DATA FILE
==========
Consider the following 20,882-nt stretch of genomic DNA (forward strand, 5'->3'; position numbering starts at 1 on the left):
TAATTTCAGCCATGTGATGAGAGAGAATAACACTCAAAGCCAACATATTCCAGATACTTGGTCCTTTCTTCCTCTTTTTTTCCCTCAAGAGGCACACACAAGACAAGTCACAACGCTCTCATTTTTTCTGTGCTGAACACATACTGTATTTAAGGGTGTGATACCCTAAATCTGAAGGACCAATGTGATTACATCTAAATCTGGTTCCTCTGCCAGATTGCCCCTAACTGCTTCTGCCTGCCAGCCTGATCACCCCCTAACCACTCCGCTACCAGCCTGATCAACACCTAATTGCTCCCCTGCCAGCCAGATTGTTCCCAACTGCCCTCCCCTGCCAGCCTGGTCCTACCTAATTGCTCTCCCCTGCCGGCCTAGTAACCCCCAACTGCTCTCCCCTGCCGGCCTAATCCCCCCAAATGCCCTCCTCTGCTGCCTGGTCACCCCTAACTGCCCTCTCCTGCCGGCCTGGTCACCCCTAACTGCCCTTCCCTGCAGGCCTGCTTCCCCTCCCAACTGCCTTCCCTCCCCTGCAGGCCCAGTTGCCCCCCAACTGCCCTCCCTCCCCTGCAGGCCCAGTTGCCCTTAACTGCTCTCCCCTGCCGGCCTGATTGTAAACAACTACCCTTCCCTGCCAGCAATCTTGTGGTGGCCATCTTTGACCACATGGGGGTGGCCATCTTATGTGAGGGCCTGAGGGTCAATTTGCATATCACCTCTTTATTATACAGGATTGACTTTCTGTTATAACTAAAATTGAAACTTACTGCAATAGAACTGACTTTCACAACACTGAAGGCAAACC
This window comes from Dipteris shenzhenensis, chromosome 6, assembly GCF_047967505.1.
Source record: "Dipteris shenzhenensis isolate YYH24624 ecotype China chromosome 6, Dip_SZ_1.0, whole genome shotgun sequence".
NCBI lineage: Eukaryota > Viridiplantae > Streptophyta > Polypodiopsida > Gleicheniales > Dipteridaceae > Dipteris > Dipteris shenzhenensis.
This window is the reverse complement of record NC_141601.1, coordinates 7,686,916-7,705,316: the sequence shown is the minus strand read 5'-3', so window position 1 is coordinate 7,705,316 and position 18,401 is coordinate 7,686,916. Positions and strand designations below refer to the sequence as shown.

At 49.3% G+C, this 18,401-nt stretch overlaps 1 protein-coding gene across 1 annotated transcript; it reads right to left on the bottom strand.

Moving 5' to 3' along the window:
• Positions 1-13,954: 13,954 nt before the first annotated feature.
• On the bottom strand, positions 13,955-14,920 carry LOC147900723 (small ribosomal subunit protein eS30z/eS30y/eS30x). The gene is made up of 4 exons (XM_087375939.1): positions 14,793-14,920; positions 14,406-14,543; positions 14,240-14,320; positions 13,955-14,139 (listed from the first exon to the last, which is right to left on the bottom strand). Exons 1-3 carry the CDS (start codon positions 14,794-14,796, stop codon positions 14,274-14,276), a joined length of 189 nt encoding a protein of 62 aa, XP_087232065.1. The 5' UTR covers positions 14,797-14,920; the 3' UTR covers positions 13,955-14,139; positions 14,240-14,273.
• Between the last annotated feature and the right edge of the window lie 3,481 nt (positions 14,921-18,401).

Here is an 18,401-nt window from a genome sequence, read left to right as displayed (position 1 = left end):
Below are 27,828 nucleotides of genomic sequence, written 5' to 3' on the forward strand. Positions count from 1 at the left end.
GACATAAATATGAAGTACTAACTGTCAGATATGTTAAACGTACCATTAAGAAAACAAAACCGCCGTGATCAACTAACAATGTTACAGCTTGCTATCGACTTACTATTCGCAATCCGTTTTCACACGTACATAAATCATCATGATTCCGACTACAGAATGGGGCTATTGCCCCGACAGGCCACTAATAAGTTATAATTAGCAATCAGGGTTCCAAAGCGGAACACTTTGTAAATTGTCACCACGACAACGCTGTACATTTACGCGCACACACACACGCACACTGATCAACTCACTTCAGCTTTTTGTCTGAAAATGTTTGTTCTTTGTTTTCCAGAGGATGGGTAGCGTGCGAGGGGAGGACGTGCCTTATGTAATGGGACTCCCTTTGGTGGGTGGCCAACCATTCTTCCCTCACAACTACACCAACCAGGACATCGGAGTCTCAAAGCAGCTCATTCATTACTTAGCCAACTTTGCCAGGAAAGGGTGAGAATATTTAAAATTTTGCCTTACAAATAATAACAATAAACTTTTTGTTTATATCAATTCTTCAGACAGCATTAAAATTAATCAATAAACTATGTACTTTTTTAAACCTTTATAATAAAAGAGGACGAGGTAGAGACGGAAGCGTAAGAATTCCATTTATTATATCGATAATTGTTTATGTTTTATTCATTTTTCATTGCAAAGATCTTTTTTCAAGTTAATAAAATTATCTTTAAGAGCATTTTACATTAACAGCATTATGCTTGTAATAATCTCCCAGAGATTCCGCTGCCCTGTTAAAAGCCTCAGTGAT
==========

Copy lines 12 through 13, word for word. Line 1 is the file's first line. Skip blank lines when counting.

Here is an 18,401-nt window from a genome sequence, read left to right as displayed (position 1 = left end):
Below are 27,828 nucleotides of genomic sequence, written 5' to 3' on the forward strand. Positions count from 1 at the left end.